Training is something that we have all experienced as healthcare professionals. We experienced training in our academic programs, our workplace settings, through continuing education requirements to maintain our licensing credentials, or as part of our professional development. We engage in all of this training in order to achieve a desired level of competence.
Blog posts with the tag "Clinical Skills"
I’ve always loved comedy and gravitated towards individuals with humor and quick wit, whether in a friend, colleague, or comedian. I find that comedy and humor can be base, but in other moments incredibly stimulating intellectually and even emotionally powerful. Comedy can make connections between ideas and subjects that are seemingly unconnectable, it can short-circuit the brain into confusion and epiphany in a singular moment of time, dousing our brains with dopamine and contorting our bodies with intense laughter.
Welcome back to part two of our discussion about mindfulness-based interventions. Last time, I shared some of my experiences of leading mindfulness groups for Veterans. I also introduced the concept of a Zen koan as a way of approaching the question, “should I be teaching Veterans to meditate?” In the second part of this blog, I will discuss some additional considerations you might want to make when deciding if you should offer mindfulness to your clients. Before we launch into that, did you do your homework? Have you spent some time sitting with your koan since the last blog? If so, feel free to write any questions or considerations that came up during your practice in the comments section.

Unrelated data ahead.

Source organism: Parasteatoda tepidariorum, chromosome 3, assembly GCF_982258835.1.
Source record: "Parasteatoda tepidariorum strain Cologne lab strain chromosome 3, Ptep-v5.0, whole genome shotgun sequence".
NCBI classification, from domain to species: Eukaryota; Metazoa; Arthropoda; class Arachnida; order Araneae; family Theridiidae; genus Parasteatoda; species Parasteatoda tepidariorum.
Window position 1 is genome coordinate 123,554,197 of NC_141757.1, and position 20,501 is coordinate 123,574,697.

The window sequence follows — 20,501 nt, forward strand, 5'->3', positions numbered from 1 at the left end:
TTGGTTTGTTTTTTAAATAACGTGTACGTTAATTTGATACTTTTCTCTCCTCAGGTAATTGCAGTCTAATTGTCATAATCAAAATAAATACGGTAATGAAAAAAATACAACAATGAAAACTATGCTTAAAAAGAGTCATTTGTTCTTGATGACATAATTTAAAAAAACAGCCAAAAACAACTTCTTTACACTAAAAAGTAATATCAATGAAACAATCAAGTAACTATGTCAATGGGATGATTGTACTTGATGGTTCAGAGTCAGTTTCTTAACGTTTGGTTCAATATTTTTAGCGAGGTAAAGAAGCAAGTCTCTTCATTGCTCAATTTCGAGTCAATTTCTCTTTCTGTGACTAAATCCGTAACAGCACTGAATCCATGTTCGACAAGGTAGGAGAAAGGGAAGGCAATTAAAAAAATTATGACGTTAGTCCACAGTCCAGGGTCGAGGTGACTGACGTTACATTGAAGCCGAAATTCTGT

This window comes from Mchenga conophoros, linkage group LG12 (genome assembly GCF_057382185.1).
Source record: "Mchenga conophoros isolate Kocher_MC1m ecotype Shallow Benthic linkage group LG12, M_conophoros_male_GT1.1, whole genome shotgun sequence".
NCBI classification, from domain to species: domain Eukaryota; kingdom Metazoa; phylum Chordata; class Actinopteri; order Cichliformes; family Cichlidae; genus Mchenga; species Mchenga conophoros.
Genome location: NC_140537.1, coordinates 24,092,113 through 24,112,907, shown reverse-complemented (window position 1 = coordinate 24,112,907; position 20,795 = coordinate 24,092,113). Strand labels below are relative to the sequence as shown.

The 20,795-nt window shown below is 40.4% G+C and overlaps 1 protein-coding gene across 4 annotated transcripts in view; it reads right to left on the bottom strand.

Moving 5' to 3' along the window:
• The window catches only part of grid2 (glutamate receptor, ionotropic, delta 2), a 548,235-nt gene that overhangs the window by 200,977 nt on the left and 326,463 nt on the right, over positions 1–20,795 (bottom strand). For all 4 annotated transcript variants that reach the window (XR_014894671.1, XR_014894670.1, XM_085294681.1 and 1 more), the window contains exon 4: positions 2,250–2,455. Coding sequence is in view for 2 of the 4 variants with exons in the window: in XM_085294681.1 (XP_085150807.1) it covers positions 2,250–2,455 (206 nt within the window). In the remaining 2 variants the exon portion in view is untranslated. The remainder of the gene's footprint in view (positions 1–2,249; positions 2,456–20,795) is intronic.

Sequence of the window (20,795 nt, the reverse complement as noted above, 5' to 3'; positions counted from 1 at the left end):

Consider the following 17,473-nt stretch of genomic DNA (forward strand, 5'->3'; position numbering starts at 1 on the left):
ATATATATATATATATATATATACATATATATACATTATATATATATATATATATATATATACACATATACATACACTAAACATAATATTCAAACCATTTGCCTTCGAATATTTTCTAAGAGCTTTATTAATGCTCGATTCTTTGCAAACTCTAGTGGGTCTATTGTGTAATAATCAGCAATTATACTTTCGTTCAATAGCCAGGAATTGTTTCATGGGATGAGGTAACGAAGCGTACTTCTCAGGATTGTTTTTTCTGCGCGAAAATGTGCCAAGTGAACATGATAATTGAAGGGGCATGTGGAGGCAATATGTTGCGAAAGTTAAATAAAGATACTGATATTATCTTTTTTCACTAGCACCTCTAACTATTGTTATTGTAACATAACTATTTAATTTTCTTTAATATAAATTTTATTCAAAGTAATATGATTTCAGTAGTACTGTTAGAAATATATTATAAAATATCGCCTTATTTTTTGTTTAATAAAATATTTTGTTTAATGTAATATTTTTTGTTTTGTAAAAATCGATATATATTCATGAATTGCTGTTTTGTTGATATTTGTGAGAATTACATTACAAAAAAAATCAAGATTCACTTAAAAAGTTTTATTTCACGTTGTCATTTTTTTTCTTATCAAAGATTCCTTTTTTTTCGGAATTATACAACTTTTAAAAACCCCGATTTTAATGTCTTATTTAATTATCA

As educators in the field of suicidology, we have often trained and supervised providers in the conduct of suicide risk assessments. In general, we have noted that while providers are becoming more knowledgeable about how to perform a suicide risk assessment, they continue to experience challenges in how to best communicate about suicide risk. Based on our experiences, we would like to provide you with some practical recommendations when completing clinical documentation and when consulting with colleagues.
It’s Wednesday afternoon, and I’m sitting, cross-legged, on a meditation cushion in the dayroom at a Veteran’s hospital. There are 13 Veterans sitting around the room; some of them are outpatients and some of them are participants in a residential PTSD program. Some of them are sitting on cushions, but most of them are in chairs. Another psychologist and a few psychology interns are there, too. We are all sitting in silence. About seven minutes into the final period of practice in our mindfulness group, the thought that I knew was coming finally presents itself, front and center, in my mind.